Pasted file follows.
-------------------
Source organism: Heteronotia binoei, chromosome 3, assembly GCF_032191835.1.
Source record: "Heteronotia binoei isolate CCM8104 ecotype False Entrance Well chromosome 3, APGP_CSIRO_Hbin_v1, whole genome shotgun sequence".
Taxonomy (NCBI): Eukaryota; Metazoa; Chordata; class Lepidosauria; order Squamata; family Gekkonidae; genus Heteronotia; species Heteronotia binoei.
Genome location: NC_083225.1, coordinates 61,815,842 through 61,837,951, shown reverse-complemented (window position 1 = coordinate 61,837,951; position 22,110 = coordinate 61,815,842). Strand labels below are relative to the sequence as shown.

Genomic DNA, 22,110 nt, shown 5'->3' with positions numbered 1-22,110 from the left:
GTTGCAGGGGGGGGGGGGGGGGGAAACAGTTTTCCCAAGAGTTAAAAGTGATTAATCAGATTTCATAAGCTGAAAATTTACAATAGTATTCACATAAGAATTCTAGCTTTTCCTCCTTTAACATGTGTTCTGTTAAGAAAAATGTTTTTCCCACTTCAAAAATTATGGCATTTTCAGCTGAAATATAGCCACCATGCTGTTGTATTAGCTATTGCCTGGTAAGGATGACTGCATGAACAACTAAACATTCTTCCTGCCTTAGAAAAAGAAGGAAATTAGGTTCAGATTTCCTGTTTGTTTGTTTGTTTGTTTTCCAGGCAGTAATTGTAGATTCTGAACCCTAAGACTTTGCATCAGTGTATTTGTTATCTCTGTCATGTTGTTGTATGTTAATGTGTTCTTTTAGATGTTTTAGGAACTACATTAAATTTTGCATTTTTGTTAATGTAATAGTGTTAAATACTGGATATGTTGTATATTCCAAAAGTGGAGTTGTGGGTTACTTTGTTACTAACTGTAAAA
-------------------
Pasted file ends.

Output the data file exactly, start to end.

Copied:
Source organism: Heteronotia binoei, chromosome 3, assembly GCF_032191835.1.
Source record: "Heteronotia binoei isolate CCM8104 ecotype False Entrance Well chromosome 3, APGP_CSIRO_Hbin_v1, whole genome shotgun sequence".
Taxonomy (NCBI): Eukaryota; Metazoa; Chordata; class Lepidosauria; order Squamata; family Gekkonidae; genus Heteronotia; species Heteronotia binoei.
Genome location: NC_083225.1, coordinates 61,815,842 through 61,837,951, shown reverse-complemented (window position 1 = coordinate 61,837,951; position 22,110 = coordinate 61,815,842). Strand labels below are relative to the sequence as shown.

Genomic DNA, 22,110 nt, shown 5'->3' with positions numbered 1-22,110 from the left:
GTTGCAGGGGGGGGGGGGGGGGGAAACAGTTTTCCCAAGAGTTAAAAGTGATTAATCAGATTTCATAAGCTGAAAATTTACAATAGTATTCACATAAGAATTCTAGCTTTTCCTCCTTTAACATGTGTTCTGTTAAGAAAAATGTTTTTCCCACTTCAAAAATTATGGCATTTTCAGCTGAAATATAGCCACCATGCTGTTGTATTAGCTATTGCCTGGTAAGGATGACTGCATGAACAACTAAACATTCTTCCTGCCTTAGAAAAAGAAGGAAATTAGGTTCAGATTTCCTGTTTGTTTGTTTGTTTGTTTTCCAGGCAGTAATTGTAGATTCTGAACCCTAAGACTTTGCATCAGTGTATTTGTTATCTCTGTCATGTTGTTGTATGTTAATGTGTTCTTTTAGATGTTTTAGGAACTACATTAAATTTTGCATTTTTGTTAATGTAATAGTGTTAAATACTGGATATGTTGTATATTCCAAAAGTGGAGTTGTGGGTTACTTTGTTACTAACTGTAAAA